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O'Connor v. Commonwealth, 16 Va. App. 416, 430 S.E.2d 567 (1993) (full-text).

Factual Background[]

Defendant executed a contract with MicroSystems Technologies for the development of a computer software program. Upon execution of the contract, and in exchange for a copy of the contract and the attached specification, the defendant gave MicroSystems a check for $25,350 which was uncollectable. Defendant was convicted for obtaining computer software by false pretenses. Defendant appealed.

Appellate Court Proceedings[]

Computer software is defined as:

[A] set of computer programs, procedures and associated documentation concerned with computer data or with the operation of a computer, computer program, or computer network.[1]

A computer program is defined as:

[A]n ordered set of data representing coded instructions or statements that, when executed by a computer, causes the computer to perform one or more computer operations.[2]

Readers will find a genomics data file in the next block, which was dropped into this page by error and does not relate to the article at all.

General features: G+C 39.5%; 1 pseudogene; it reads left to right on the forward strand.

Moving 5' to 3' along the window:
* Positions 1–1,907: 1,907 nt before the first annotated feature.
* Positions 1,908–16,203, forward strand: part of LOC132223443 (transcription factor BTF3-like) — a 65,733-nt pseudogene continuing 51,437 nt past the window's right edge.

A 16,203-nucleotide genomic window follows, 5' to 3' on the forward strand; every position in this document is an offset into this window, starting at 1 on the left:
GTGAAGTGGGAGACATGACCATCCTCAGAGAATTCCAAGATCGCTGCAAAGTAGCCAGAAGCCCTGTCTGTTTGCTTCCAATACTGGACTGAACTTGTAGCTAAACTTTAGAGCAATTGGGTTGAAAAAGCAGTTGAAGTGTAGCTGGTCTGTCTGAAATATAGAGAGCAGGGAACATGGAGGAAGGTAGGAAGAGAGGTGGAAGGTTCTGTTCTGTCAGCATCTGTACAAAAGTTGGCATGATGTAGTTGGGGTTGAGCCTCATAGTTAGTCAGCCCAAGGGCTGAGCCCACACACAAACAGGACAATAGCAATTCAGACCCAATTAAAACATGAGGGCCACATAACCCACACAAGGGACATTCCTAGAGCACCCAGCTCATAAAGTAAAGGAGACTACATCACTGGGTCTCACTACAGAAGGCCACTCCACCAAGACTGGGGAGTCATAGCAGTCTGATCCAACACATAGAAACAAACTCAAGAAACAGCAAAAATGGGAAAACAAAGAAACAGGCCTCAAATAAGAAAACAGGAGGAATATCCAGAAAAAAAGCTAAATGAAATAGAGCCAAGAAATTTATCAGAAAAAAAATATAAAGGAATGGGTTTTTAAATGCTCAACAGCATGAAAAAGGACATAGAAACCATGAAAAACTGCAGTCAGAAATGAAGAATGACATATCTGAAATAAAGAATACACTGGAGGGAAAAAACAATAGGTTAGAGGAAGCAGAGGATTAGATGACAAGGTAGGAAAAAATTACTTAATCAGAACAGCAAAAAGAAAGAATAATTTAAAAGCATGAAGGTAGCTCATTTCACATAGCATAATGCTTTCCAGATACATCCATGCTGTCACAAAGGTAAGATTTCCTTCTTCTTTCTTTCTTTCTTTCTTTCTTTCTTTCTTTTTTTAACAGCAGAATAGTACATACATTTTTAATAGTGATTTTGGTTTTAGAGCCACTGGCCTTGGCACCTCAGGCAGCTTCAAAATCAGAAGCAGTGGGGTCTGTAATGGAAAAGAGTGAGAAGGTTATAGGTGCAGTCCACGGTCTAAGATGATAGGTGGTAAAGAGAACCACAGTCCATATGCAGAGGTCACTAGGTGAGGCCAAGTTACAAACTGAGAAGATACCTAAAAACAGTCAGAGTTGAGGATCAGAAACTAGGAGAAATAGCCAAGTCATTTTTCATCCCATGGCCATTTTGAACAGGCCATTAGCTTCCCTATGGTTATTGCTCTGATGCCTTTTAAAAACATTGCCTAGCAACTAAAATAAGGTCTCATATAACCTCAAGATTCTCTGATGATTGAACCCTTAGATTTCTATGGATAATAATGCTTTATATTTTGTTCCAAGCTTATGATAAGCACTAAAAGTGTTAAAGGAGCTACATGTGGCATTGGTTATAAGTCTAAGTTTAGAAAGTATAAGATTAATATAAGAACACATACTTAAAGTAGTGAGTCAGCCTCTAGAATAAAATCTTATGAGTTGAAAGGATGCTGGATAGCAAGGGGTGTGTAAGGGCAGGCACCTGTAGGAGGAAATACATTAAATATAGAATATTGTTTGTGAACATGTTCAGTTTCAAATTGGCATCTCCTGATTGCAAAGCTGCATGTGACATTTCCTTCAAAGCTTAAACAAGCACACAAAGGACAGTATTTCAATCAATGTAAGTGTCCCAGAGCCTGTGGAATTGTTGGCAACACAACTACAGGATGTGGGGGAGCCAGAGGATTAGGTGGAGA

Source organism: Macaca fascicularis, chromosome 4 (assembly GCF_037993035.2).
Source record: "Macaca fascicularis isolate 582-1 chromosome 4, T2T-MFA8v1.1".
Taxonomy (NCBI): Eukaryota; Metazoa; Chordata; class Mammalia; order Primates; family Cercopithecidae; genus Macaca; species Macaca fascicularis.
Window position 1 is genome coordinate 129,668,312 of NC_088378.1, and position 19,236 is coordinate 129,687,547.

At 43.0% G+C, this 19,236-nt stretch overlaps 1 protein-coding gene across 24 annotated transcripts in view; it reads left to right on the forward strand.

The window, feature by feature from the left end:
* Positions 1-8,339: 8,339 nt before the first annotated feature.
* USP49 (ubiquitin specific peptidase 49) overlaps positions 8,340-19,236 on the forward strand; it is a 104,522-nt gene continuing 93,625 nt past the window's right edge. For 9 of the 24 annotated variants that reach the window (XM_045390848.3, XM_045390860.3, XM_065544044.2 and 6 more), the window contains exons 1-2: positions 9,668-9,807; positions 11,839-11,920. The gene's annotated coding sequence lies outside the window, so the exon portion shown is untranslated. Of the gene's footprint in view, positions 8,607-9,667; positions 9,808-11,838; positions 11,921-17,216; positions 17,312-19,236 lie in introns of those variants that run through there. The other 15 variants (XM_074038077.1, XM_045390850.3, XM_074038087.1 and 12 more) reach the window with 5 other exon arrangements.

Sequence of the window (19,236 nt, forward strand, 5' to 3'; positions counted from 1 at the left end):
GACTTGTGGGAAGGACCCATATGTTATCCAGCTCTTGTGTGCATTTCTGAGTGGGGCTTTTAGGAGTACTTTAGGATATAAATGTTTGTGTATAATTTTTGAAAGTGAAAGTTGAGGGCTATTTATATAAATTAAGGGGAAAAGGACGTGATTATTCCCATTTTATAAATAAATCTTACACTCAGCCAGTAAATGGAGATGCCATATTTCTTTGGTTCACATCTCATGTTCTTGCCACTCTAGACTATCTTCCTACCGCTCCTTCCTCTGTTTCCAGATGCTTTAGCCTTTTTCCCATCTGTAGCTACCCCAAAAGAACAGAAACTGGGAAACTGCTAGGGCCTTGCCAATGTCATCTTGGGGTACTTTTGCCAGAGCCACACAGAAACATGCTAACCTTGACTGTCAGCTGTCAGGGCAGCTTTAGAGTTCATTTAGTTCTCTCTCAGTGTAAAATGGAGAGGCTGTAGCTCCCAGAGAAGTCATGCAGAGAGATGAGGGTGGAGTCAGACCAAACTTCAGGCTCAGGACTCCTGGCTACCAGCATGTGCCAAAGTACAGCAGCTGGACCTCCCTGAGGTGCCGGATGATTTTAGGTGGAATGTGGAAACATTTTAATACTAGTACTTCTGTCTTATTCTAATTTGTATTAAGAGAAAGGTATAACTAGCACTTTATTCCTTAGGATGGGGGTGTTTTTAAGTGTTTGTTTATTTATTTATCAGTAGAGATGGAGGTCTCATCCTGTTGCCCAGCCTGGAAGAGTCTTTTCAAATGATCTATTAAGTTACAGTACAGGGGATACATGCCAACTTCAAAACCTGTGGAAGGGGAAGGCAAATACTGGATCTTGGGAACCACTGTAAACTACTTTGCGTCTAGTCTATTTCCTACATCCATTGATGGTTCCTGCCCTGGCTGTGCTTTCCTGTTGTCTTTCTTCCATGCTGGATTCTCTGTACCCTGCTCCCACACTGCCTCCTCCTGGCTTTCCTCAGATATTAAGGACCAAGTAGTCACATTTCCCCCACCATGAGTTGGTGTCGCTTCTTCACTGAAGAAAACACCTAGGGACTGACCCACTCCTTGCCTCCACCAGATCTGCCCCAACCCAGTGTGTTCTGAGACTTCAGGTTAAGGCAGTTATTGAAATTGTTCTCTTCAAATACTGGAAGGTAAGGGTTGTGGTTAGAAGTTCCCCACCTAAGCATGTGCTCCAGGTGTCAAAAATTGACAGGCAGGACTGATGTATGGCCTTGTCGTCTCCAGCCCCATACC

The documents received by the defendant were not a computer program because they could not be executed by a computer. Although the document described a computer program proposed to be created, they did not relate to a program in existence and were not documentation associated with a set of computer programs or procedures.

Thus, the Court held that specifications for a program to be developed were not "computer software," and reversed the judgment of the trial court.


  1. Va. Code §18.2-152.2.
  2. Id.